Fat types affect women’s womb health

By Stephen Daniells

- Last updated on GMT

Related tags Trans fats Nutrition

Increased intakes of trans fats may increase a woman’s risk of endometriosis by almost 50 per cent, but omega-3s may slash the risk, says a new study from the US.

Endometriosis affects about 10 per cent of women and occurs when pieces of the womb lining, or endometrium, is found outside the womb. The tissue will still behave normally, but it is trapped and cannot leave the body as menstruation. Some women experience no symptoms, but for many it is very incapacitating, causing severe pain. It may affect fertility.

According to new findings published in Human Reprdocution​, women with high intakes of trans fats are significantly more likely to suffer from endometriosis than women with lower intakes, while increased intakes of omega-3 fatty acids may decrease the risk by 22 per cent.

"The results need to be confirmed by further research, but this study gives us a strong indication that we're on the right track in identifying food rich in omega-3 oils as protective for endometriosis and trans fats as detrimental,"​ said lead researcher Dr Stacey Missmer, from Brigham and Women's Hospital and Harvard Medical School in Boston.

Trans fats and heart health

Though trace amounts of trans fats are found naturally, in dairy and meats, the vast majority are formed during the partial hydrogenation of vegetable oil (PHVO) that converts the oil into semi-solids for a variety of food applications.

Trans fats are attractive for the food industry due to their extended shelf life and flavour stability, and have displaced natural solid fats and liquid oils in many areas of food processing.

But scientific reports that trans fatty acids raise serum levels of LDL-cholesterol, reduce levels of HDL-cholesterol, can promote inflammation can cause endothelial dysfunction, and influence other risk factors for cardiovascular diseases (CVD), has led to a well-publicized bans in places like New York City.

Denmark introduced legislation in 2004 that required locally and imported foods to contain less than two per cent industrially made TFAs, a move that effectively abolished the use of partially hydrogenated vegetable oils in the country.

In the food industry this has been mirrored by an increase the in pressure on food manufacturers to reduce or remove trans fatty acids from their products and reformulate.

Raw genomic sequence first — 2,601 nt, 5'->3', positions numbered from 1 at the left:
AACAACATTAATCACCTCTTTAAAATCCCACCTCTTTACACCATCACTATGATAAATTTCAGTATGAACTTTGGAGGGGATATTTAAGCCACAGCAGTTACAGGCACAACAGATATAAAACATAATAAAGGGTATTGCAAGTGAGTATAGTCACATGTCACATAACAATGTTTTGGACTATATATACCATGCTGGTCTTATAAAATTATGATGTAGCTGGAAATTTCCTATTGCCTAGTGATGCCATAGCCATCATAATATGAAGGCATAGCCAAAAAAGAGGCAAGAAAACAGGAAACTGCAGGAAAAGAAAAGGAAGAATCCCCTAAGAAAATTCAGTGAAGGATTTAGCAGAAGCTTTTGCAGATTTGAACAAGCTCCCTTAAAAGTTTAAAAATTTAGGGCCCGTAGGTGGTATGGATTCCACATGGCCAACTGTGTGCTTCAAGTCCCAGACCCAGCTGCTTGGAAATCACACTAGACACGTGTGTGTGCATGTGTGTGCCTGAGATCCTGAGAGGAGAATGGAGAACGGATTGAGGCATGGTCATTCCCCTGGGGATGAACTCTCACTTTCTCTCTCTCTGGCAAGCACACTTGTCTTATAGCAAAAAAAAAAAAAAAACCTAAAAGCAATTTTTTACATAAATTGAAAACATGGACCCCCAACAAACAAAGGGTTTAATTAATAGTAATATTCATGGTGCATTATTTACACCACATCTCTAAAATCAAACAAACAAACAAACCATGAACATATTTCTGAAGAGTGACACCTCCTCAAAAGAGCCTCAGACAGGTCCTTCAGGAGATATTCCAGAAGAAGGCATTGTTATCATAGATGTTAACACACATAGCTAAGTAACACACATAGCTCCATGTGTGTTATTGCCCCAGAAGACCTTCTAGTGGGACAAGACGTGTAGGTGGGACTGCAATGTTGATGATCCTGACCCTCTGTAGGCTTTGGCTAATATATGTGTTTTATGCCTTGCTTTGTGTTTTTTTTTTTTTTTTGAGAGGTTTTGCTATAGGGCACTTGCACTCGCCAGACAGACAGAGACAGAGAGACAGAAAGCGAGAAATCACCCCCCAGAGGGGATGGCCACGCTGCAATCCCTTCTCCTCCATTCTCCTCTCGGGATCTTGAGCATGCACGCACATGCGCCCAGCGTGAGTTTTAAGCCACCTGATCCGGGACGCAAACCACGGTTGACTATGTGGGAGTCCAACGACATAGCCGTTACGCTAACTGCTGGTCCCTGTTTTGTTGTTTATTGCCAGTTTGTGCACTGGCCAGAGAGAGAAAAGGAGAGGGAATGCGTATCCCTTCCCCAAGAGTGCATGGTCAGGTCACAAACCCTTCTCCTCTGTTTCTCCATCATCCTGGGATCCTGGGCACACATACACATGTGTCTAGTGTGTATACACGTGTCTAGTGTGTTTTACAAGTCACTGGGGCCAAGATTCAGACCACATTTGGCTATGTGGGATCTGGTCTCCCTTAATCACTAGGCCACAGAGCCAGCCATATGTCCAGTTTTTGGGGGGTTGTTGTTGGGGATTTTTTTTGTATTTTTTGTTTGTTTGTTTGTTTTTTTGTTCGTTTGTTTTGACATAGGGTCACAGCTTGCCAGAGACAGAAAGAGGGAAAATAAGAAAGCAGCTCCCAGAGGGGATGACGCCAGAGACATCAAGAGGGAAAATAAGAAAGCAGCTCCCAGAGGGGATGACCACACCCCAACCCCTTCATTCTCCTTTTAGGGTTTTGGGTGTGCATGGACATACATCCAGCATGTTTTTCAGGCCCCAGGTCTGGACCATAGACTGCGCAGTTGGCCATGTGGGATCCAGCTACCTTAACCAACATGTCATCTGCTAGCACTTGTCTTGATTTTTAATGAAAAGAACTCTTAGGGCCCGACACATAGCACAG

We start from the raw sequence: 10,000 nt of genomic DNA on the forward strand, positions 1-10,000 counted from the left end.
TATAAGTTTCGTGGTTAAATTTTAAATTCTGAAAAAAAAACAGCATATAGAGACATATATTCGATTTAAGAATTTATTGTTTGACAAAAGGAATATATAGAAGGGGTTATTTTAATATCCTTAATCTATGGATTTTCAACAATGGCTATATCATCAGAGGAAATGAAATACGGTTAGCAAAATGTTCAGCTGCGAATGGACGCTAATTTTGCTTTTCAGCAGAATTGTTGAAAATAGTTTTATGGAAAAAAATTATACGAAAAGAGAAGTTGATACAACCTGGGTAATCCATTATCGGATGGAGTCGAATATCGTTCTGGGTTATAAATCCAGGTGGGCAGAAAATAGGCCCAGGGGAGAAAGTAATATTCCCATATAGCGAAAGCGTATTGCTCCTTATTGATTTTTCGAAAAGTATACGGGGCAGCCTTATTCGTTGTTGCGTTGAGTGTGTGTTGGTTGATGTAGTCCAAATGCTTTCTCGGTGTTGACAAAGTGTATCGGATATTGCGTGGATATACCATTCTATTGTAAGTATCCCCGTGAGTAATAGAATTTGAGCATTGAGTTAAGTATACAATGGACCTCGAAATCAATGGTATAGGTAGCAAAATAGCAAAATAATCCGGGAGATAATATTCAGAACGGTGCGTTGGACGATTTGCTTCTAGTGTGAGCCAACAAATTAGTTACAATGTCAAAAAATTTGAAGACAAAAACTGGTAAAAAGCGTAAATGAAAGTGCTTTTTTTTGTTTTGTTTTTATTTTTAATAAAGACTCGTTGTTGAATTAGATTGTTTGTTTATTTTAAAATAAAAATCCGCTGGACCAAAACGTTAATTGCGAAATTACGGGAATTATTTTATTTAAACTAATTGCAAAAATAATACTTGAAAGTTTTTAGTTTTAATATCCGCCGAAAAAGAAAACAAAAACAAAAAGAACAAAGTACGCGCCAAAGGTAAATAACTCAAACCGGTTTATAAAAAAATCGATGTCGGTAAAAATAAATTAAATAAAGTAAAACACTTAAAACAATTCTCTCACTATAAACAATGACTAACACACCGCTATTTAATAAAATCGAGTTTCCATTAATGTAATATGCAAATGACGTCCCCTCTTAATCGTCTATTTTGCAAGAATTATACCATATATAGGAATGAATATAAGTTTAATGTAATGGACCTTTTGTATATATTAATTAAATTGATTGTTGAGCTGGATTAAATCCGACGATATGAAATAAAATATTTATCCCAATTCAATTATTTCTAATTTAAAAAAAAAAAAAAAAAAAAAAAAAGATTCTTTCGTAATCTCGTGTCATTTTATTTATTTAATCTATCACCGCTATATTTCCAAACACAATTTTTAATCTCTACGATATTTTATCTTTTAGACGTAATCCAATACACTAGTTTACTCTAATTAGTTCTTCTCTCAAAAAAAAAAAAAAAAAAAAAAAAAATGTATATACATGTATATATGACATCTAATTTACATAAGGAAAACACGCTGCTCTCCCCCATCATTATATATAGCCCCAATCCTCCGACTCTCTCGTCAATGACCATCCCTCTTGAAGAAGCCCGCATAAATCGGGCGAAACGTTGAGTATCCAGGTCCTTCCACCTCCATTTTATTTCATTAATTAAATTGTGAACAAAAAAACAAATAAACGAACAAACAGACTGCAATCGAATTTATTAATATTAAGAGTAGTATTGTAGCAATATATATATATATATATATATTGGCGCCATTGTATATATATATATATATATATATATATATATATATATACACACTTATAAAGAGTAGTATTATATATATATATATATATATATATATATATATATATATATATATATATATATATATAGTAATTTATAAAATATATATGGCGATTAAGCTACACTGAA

Results from the new study indicate that the fats may also be detrimental to women’s health.

Missmer and her co-workers analysed 12 years of prospective data from 70,709 women participating in the Nurses' Health Study II that began in 1989. Food frequency questionnaires were used to assess dietary intakes.

By the end of the study, 1,199 cases of endometriosis were documented by the researchers.

While the overall fat consumption was not linked to the risk of endometriosis, specific fat types did have an impact, they said.

Indeed, the risk of endometriosis was 22 per cent lower in women with the highest average intakes of omega-3 – equivalent to 0.8 per cent of energy intake, compared with those with the lowest average intakes – equivalent to 0.4 per cent of total energy intake.

In addition, the risk of endometriosis was 48 per cent higher in women with the highest average intakes of trans fats (TFA) – equivalent to 2.3 per cent of energy intake, compared with those with the lowest average intakes – equivalent to 0.9 per cent of total energy intake.

“These associations suggest that diet, a potentially modifiable lifestyle factor, may be important in the pathogenesis of endometriosis,” ​wrote the researchers.

The U.S. National Institutes of Health funded the study.

Commenting on the study's findings, Barbara Gallani, Director of Food Safety & Science at the Food and Drink Federation (FDF) said: "FDF feels it is important to highlight that this is an observational study and as such does not properly demonstrate cause and effect. Observational studies are helpful in showing associations but in this instance may simply mean that high TFA intake is a marker of a poor diet and probably lifestyle, which will potentially impact on many aspects of health.

"It is also important to bear in mind that this US study bears no resemblance to the UK market, where artificial trans fats have been virtually eliminated from processed foods, due to a significant focus on reformulation by UK food manufacturers."

Gallani noted that intakes of trans fats in the UK are estimated to be around 0.8 per cent of energy. "As such the UK government has recently concluded that trans fats at these levels do not pose health risks to UK consumers," ​she added.

Source: Human Reproduction
Published online ahead of print, doi:10.1093/humrep/deq044
“A prospective study of dietary fat consumption and endometriosis risk”
Authors: S.A. Missmer, J.E. Chavarro, S. Malspeis, E.R. Bertone-Johnson, et al.
A full copy of the article is available here​.

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